Florida man dies after brain amoeba infection, possibly from flushing sinuses with tap water, health officials warn


A person in Charlotte County, Florida has died after becoming infected with the rare brain-eating amoeba Naegleria fowleri.

The contamination likely came from “sinus flushing practices using tap water,” according to a news release from the Florida Department of Health in Charlotte County. The release was issued in February to alert the public about the contamination.

On Thursday, the department confirmed that the infected person had died and officials were still investigating the case.

“An epidemiological investigation is being conducted to understand the unique circumstances of this infection. I can confirm that the infection unfortunately resulted in a death and any additional information regarding this case is confidential to protect patient privacy,” Jae Williams, press secretary for the Florida Department of Health, said in an emailed statement.

Naegleria fowleri infection “can only occur when water contaminated with amoebas enters the body through the nose,” according to the department’s news release.

The Florida Department of Health in Charlotte County warned residents to use only distilled or sterile water when making sinus rinses. Tap water should be boiled for at least one minute and cooled before using it for sinus flushing, which usually involves a neti pot.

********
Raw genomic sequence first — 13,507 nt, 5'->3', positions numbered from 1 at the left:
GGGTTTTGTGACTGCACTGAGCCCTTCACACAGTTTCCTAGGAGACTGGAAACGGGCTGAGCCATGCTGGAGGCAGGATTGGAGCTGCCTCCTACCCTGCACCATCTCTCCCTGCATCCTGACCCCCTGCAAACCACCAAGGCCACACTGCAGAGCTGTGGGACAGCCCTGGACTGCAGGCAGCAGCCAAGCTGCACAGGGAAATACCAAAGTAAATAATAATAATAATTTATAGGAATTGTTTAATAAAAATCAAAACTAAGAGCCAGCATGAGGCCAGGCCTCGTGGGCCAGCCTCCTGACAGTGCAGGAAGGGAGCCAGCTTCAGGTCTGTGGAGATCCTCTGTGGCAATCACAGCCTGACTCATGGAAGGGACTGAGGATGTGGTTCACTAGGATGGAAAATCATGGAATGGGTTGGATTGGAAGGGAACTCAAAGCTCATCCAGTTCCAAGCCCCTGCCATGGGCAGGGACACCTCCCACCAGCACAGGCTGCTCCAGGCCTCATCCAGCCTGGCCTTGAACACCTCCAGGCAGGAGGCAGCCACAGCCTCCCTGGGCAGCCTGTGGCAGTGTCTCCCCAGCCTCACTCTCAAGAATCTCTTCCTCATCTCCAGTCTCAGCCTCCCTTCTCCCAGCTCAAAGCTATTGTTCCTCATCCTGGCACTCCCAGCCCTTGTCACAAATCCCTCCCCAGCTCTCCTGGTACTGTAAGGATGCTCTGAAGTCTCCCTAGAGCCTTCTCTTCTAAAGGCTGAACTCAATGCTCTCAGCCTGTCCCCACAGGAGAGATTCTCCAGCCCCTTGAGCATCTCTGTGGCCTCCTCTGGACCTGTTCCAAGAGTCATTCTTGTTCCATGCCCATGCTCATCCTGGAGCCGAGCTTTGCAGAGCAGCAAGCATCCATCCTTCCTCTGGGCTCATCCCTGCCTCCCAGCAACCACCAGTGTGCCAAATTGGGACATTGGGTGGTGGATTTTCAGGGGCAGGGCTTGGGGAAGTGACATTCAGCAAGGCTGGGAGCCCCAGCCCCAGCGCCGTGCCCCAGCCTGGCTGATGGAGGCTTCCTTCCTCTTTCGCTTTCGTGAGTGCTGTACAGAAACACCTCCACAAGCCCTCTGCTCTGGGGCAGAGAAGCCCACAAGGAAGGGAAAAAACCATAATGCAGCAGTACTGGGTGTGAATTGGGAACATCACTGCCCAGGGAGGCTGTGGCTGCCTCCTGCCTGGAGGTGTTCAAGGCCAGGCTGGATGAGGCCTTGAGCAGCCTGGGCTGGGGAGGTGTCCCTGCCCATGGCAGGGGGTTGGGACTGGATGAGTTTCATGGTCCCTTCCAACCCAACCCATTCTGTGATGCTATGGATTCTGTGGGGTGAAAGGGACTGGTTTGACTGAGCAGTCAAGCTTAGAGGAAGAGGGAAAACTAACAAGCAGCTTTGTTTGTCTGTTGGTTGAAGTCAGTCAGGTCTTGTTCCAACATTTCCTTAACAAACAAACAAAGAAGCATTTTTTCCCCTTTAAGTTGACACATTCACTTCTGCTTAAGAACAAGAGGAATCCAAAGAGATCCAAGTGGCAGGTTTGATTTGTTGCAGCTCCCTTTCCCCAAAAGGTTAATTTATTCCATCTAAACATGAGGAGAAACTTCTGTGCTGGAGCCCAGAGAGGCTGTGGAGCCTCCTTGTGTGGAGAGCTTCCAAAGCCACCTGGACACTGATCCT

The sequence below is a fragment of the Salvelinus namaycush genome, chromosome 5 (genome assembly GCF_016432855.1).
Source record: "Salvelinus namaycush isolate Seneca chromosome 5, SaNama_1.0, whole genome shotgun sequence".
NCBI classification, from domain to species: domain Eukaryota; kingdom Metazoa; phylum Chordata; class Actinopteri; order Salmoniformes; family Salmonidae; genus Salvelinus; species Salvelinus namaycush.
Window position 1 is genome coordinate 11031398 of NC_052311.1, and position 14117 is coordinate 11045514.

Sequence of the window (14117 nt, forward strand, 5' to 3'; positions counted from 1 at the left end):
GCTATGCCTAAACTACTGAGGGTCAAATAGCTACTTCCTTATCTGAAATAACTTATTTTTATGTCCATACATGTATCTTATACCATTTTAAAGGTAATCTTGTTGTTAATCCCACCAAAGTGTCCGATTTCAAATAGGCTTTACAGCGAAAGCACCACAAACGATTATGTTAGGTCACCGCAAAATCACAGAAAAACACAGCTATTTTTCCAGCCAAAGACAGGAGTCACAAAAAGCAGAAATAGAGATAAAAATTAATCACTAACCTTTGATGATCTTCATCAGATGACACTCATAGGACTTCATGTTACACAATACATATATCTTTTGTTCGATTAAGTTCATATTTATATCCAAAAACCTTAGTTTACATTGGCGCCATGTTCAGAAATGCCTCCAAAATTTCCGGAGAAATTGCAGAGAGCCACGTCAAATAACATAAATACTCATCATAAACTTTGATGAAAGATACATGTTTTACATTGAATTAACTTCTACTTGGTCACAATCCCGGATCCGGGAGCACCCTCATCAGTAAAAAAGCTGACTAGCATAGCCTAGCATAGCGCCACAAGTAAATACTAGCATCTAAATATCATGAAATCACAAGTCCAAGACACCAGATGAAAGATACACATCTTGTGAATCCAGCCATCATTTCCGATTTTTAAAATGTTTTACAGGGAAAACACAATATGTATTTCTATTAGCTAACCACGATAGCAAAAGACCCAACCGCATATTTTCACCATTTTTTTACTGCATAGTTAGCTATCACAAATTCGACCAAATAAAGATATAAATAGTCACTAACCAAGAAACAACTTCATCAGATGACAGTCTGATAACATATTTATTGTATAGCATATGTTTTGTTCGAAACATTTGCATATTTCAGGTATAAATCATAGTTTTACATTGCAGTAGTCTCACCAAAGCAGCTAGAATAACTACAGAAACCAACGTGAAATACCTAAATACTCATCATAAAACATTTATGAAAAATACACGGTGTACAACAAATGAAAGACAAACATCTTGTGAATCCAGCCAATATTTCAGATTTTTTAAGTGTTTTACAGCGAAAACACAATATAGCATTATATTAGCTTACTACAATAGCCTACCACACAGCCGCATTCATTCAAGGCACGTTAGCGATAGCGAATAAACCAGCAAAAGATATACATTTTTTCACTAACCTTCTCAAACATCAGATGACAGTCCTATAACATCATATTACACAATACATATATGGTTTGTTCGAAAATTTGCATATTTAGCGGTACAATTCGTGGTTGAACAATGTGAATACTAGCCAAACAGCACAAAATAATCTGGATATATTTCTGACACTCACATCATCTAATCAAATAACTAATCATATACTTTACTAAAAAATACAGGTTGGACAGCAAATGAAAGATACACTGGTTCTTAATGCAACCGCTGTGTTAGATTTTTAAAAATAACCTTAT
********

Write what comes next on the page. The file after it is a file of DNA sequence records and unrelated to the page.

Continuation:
Tap water that has not been sterilized is not safe to use as a nasal rinse because it is not adequately filtered or treated and therefore may contain low levels of microorganisms such as bacteria and protozoa, including amoebae, according to the US Food and Drug Administration’s website Medicines. However, humans cannot become infected by drinking tap water, as stomach acid usually kills these organisms.

Naegleria fowleri is an amoeba, a single-celled living organism, that can be found in soil and warm fresh water such as lakes, rivers, and hot springs throughout the United States. Commonly called “brain-eating amoeba,” it can cause brain infections, which usually occur when water containing amoeba travels up through the nose, such as when swimming.

According to the US Centers for Disease Control and Prevention, about three people in the United States become infected each year, and these infections are usually fatal.

From 1962 to 2021, only four in 154 people in the United States survived a brain-eating amoeba infection, according to the CDC. Just last year, a boy died after becoming infected after swimming in Lake Mead, another child in Nebraska died after becoming infected after swimming, and a Missouri resident died from the infection after visiting a beach in Iowa.

Signs and symptoms of infection are initially severe headaches, fever, nausea and vomiting and may progress to a stiff neck, seizures, hallucinations and coma. The infection is treated with a combination of drugs, including the antibiotic azithromycin, the antifungal fluconazole, the antimicrobial drug miltefosine, and the corticosteroid dexamethasone.

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